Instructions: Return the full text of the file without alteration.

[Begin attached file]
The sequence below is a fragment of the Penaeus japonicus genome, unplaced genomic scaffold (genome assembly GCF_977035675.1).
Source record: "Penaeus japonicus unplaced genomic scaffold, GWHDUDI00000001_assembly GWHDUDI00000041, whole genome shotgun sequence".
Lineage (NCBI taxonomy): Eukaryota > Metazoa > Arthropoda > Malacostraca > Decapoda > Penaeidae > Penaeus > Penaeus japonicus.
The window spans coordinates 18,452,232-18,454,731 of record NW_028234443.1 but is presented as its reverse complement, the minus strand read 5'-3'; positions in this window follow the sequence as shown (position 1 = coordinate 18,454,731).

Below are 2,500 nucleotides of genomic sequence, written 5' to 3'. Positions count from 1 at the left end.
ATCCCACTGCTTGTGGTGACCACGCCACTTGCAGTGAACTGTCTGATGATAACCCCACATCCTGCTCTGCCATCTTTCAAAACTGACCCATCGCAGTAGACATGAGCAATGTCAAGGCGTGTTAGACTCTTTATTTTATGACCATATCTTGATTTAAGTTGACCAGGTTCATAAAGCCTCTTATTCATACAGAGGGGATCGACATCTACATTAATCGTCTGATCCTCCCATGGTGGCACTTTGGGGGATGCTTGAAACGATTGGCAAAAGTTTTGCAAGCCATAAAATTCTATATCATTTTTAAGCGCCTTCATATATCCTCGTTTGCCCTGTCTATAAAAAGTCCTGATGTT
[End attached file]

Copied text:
The sequence below is a fragment of the Penaeus japonicus genome, unplaced genomic scaffold (genome assembly GCF_977035675.1).
Source record: "Penaeus japonicus unplaced genomic scaffold, GWHDUDI00000001_assembly GWHDUDI00000041, whole genome shotgun sequence".
Lineage (NCBI taxonomy): Eukaryota > Metazoa > Arthropoda > Malacostraca > Decapoda > Penaeidae > Penaeus > Penaeus japonicus.
The window spans coordinates 18,452,232-18,454,731 of record NW_028234443.1 but is presented as its reverse complement, the minus strand read 5'-3'; positions in this window follow the sequence as shown (position 1 = coordinate 18,454,731).

Below are 2,500 nucleotides of genomic sequence, written 5' to 3'. Positions count from 1 at the left end.
ATCCCACTGCTTGTGGTGACCACGCCACTTGCAGTGAACTGTCTGATGATAACCCCACATCCTGCTCTGCCATCTTTCAAAACTGACCCATCGCAGTAGACATGAGCAATGTCAAGGCGTGTTAGACTCTTTATTTTATGACCATATCTTGATTTAAGTTGACCAGGTTCATAAAGCCTCTTATTCATACAGAGGGGATCGACATCTACATTAATCGTCTGATCCTCCCATGGTGGCACTTTGGGGGATGCTTGAAACGATTGGCAAAAGTTTTGCAAGCCATAAAATTCTATATCATTTTTAAGCGCCTTCATATATCCTCGTTTGCCCTGTCTATAAAAAGTCCTGATGTT